On our way home from Annapolis Royal this weekend, we stopped at Oaklawn Farm, a small zoo. The following exchange demonstrates why children two and under get in free.
David (in a tone of great excitement): Look, Vivi! A zebra! And an ostrich!
Sylvie (in an equally excited tone): Ook, Daddy! A butterfly! And a cat!
Longtime readers may remember our first family visit to the gorgeous Annapolis Royal three years ago, when Luke was three years old and Vivi was only a twinkle in her father's eye and a dream (or perhaps, more accurately, a recurring nightmare) of mine. I remember that I was desperate to go into the bookstore/cafe/chocolate shop* but couldn't manage to. I laughed about that on our first evening there this time, remarking to David that I had had only the one child then and why on earth hadn't I gone in? I declared that, if I felt like it this time, I would certainly go in, with two riotous children in tow and propriety be damned. The next morning after Luke followed me into a folk art boutique on the way there and almost knocked over a thousand dollar carving** of, coincidentally, a tired-looking woman holding a cup of coffee, I changed my mind. We went to the park instead.
*I mean, really. Books, coffee, chocolate. The only way for that place to get any better is if they rented out clawfoot bathtubs by the half-hour.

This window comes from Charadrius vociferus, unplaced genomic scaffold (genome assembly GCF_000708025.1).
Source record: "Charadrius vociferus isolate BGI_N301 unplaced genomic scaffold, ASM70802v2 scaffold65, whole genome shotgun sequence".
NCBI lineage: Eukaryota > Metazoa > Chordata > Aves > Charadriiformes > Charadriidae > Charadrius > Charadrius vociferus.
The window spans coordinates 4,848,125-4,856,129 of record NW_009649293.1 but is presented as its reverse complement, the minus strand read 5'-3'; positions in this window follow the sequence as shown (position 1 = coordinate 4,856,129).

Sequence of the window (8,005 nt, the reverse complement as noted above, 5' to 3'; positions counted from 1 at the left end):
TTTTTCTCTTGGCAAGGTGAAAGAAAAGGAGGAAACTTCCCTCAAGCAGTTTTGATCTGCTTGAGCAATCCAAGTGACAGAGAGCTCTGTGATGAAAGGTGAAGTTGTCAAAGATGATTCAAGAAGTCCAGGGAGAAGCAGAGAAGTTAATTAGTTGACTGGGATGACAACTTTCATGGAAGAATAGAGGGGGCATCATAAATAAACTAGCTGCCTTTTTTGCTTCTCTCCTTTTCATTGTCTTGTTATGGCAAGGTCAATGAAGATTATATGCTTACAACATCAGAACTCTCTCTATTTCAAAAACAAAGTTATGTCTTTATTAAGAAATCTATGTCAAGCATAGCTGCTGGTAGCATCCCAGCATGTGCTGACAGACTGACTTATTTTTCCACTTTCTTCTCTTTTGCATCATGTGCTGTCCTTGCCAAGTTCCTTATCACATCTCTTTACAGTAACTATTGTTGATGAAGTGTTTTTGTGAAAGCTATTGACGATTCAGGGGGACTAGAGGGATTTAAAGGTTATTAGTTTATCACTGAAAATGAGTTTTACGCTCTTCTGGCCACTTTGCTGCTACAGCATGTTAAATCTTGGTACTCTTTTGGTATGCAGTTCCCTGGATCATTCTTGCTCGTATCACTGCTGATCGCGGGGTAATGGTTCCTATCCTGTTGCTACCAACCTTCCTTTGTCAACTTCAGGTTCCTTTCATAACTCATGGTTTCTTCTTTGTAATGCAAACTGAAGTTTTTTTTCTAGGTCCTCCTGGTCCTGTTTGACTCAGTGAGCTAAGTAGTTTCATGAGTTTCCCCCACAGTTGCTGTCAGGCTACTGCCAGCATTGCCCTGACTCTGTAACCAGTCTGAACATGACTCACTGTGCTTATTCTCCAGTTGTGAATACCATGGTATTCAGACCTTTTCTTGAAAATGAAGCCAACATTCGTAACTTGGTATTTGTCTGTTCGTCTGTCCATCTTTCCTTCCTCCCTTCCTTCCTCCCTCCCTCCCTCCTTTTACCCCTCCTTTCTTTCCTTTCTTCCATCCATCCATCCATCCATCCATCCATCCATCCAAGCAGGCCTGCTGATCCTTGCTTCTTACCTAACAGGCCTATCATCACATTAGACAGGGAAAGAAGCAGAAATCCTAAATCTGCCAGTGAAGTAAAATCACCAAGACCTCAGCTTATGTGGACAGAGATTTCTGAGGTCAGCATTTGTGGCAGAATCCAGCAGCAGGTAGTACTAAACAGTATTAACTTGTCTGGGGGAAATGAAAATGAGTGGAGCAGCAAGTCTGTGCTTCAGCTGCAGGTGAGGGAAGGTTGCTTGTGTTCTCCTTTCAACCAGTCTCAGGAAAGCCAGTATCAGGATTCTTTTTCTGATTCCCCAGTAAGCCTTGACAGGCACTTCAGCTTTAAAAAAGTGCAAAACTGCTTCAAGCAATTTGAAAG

** Really. The statue had been purchased only the day before on our side of the province at a special sale of Nova Scotia folk art in Lunenburg. On the plus side, I probably could've carved a fair replica myself and had the kids paint it. The difficulty would have been in convincing the propietor that our work is as valuable as the stuff produced by one of the guys around here who is formally considered "folk." For that I guess you need to be handy with a chainsaw and possibly have some sort of interesting physical quality, like slightly crossed eyes. I am debating whether to give up my battle with weight and let myself grow morbidly obese in order to qualify (that would be a lot of fun) but I'm afraid that once I started working with the chain saw I might cut off one of my own thumbs. Of course the absence of a thumb could only add to my folksy appearance but at this point I still need ten fingers to wrangle Vivi in the bathtub. Perhaps once she starts school.